Francetic Tax Resolution - April 2020



DO YOUR RESEARCH If you have a specific place in mind for your retirement, like Hawaii or Texas, look at rental costs and other lifestyle changes that can affect your budget. For example, Hawaii’s cost of living is cheaper than other popular retirement states, like Florida, but basic commodities may be more expensive. If a boat or RV is more your style, be sure to add repair and fuel costs into your budget. As you go about researching and planning, be sure to consult with your financial advisor so they can help you look at your current situation and make adjustments. With the proper planning, you’ll be living your nomadic dream in no time.

You’ve worked hard for years to arrive at this moment: retirement. Now that you’re free of your 9-to-5 job, you have a lot more time for activities you enjoy. That extra time is what leads many people to turn to a nomadic lifestyle after retirement. Touring in an RV, sailing around the world, or even just retiring to a cabin in a remote locale are all popular options for new retirees. If the spirit of adventure is calling you, here are some financial tips to set you on the right path. DOWNSIZE BEFORE YOU GO Some folks choose to sell their home and use the income to fund their travels, staying in apartments and rentals as they go. If that seems too drastic, downsizing to a smaller home is also a good option, especially if you plan to travel in intervals

but want a home base to return to. This also gives you the option of renting your home while you’re away and using the money to continue traveling. ASK OTHER NOMADS Crowdsource advice from friends and family members who’ve taken the leap. Lots of other people have shared your dream and made it a reality. Many have turned their experience into books or blogs, like Lynne Martin, who’s been traveling around the world with her husband, Tim, for the last three years. The Martins used the sale of their home to finance their travels. They also take cruises to cut down on travel costs and often dine in to save money.


3 Tips for Organizing Your Assets

Sweep out that extra paperwork. If you still have financial records from the 1990s taking up space in your drawers and file cabinets, it’s time for a shred fest. The IRS recommends keeping most records for a maximum of seven years, with some exceptions for things like unfiled or fraudulent returns. Many records can be safely shredded after just three years! For a full breakdown of the various timelines, visit and search “How long should I keep records?” Once you’ve shredded anything you no longer need, go paperless where you can. Credit card and bank account statements, for example, can be sent digitally, saving drawer space and trees. Scrub away unnecessary spending and forgotten subscriptions. Spring is the perfect time to pull out your old bank and credit card statements and go over them with a fine-toothed comb. Pay particularly close attention to any automatic charges. Do you still use those services and subscriptions? If not, cancel them and save yourself some dough.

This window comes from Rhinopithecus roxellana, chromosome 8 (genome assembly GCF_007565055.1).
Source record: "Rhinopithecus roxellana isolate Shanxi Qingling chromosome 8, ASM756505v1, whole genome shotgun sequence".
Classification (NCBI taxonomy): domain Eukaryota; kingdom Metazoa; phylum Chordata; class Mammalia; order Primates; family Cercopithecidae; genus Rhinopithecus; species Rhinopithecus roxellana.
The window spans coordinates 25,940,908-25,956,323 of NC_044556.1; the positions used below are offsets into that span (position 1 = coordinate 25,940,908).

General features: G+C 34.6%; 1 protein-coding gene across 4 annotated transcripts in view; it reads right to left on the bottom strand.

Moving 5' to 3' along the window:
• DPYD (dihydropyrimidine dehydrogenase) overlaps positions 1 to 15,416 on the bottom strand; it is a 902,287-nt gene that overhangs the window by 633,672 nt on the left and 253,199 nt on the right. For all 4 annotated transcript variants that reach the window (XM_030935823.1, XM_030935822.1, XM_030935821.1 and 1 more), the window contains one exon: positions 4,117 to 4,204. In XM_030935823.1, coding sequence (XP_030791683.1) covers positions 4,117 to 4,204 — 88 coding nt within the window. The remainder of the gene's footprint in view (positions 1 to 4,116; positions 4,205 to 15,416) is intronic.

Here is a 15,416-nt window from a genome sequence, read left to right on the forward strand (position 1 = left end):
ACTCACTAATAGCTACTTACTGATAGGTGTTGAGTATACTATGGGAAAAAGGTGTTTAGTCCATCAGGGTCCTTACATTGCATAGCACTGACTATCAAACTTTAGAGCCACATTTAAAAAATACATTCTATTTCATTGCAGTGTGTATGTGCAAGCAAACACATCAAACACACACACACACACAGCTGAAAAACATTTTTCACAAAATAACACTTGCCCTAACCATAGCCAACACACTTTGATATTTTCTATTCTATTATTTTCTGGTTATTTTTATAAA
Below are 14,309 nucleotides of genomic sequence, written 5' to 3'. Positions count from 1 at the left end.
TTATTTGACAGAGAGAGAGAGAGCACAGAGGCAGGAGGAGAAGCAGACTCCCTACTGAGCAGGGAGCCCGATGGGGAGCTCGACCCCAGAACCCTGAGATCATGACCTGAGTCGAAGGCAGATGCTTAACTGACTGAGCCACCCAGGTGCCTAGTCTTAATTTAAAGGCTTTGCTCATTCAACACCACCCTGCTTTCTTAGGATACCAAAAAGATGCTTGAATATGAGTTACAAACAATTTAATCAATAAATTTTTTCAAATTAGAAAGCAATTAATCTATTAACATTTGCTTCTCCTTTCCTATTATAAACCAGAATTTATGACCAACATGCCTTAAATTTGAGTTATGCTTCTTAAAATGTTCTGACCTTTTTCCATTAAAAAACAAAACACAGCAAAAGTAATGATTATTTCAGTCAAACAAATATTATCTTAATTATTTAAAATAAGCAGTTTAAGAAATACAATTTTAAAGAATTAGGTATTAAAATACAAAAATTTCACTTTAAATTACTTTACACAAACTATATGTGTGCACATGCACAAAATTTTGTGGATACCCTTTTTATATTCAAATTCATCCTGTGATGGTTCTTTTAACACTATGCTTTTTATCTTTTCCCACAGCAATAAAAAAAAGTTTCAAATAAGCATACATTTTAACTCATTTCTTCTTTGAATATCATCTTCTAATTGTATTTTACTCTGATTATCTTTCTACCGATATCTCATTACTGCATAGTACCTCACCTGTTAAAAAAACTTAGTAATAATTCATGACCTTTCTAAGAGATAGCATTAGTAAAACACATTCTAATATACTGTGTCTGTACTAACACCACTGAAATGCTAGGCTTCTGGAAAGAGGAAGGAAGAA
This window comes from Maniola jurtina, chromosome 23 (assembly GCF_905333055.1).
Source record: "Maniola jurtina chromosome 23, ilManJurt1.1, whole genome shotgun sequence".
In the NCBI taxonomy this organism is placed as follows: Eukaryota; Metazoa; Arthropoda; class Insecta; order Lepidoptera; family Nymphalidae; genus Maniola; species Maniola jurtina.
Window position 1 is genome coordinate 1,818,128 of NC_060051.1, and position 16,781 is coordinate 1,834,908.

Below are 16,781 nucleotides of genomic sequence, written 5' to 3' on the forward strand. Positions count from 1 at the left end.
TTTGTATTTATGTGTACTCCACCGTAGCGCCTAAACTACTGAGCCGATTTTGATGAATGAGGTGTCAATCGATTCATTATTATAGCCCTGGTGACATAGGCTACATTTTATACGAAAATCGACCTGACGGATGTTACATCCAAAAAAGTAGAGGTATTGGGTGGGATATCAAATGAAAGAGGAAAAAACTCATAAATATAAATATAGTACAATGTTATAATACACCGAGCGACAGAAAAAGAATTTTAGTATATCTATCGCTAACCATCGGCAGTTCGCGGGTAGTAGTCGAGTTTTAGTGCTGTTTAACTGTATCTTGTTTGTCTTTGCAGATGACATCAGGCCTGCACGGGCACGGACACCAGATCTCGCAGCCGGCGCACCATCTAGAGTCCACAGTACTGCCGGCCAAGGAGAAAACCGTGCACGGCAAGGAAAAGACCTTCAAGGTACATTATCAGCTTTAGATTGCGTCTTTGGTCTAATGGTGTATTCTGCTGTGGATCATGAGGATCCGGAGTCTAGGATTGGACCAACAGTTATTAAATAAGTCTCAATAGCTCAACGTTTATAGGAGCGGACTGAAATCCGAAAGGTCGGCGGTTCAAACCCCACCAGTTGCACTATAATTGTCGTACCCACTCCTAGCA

Dust off underutilized accounts and consolidate them. While you’re looking into your spending, check on your accounts, too. If you have a checking account you rarely use or are banking with multiple institutions and have trouble keeping up with them all, it might be smart to consolidate your accounts and simplify your life. Once you’ve done these things, it’s time to do a final spot-check with your tax resolution specialist. If you’ve struggled with a tax problem in the last year or two, schedule a consultation to double-check that you’re back on track and remind yourself of lessons learned. If these tips have been helpful for you, please pass them (and this newsletter) on to a friend who could use some spring-cleaning inspiration. I would love to keep as many people as possible out of financial trouble this coming year!

If you’ve already filed your 2019 tax return, you’re on a financial roll — now keep going! Instead of shoving your documents back into a drawer until next tax season, take this opportunity to spring- clean your finances. Here are just a few steps you can take to Marie Kondo your money:



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